On direct appeal, Trice claimed his confessions were improperly obtained by police and the trial court erred in admitting them. Trice I, 853 P.2d at 209. The Court of Criminal Appeals determined that the record from the in camera hearing “adequately support[ed] the trial court's conclusion that [Trice] did not request an attorney.” Id. at 211. The Court of Criminal Appeals also rejected Trice's assertion that his request to speak to a “district attorney” was actually a request to speak to a defense attorney. Id. In particular, the Court of Criminal Appeals concluded there was “no evidence which supports [Trice's] claim that he mistakenly believed a district attorney would act on his behalf.” Id. In addition, the Court of Criminal Appeals noted that when Trice spoke to assistant DA Farber, he “did not seek legal advice but rather inquired about the availability of drug and alcohol programs in prison.” Id. Finally, although the Court of Criminal Appeals expressed “concern that [Trice] was questioned about the crime by Detective Burke prior to receiving his Miranda rights,” it noted that “none of the statements made prior to [Trice] receiving the Miranda rights were introduced at trial,” and concluded Trice's “unwarned statements did not taint the subsequent post Miranda confession.” Id. at 212.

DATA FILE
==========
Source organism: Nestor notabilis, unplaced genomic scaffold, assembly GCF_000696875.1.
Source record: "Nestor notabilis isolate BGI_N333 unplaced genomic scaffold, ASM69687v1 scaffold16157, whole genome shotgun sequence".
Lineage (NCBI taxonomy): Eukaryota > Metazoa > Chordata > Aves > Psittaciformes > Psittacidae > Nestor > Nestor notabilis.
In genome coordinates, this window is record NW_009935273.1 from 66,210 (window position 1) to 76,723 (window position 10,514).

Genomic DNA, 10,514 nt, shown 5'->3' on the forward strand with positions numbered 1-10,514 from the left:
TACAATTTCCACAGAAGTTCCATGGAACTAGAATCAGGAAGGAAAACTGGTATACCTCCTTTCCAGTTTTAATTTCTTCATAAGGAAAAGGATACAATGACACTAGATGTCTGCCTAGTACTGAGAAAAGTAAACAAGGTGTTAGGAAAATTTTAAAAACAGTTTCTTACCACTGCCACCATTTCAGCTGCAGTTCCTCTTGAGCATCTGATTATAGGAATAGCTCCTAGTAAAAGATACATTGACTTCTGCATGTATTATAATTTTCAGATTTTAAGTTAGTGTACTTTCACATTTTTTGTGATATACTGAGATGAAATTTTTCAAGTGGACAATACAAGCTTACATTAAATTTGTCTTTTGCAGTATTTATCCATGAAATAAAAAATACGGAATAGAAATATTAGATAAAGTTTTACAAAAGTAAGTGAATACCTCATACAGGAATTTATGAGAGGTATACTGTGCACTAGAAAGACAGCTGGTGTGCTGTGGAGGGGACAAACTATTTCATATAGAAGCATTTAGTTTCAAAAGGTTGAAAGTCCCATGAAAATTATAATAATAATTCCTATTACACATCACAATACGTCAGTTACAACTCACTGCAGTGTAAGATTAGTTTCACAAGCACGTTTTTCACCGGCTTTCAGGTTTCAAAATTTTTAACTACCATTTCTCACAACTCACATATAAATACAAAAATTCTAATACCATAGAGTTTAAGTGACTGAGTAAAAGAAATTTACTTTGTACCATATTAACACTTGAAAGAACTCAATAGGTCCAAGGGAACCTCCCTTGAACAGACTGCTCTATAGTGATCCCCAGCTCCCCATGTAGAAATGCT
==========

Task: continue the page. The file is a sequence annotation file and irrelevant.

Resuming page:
Trice contends the “procedures and tactics used by the Oklahoma City police to obtain [his] confession[s] were highly improper and rendered his statement[s] involuntary in violation of the Fifth Amendment.” Appellant's Opening Brief, at 55. More specifically, Trice contends his constitutional rights were violated “in three respects: 1) his right to remain silent was violated because the Miranda warnings were not read to him in a timely manner; 2) his right to counsel was not scrupulously honored; and 3) his right to due process was violated because the entire interrogation [by Burke and Mullenix] was not recorded electronically.” Id.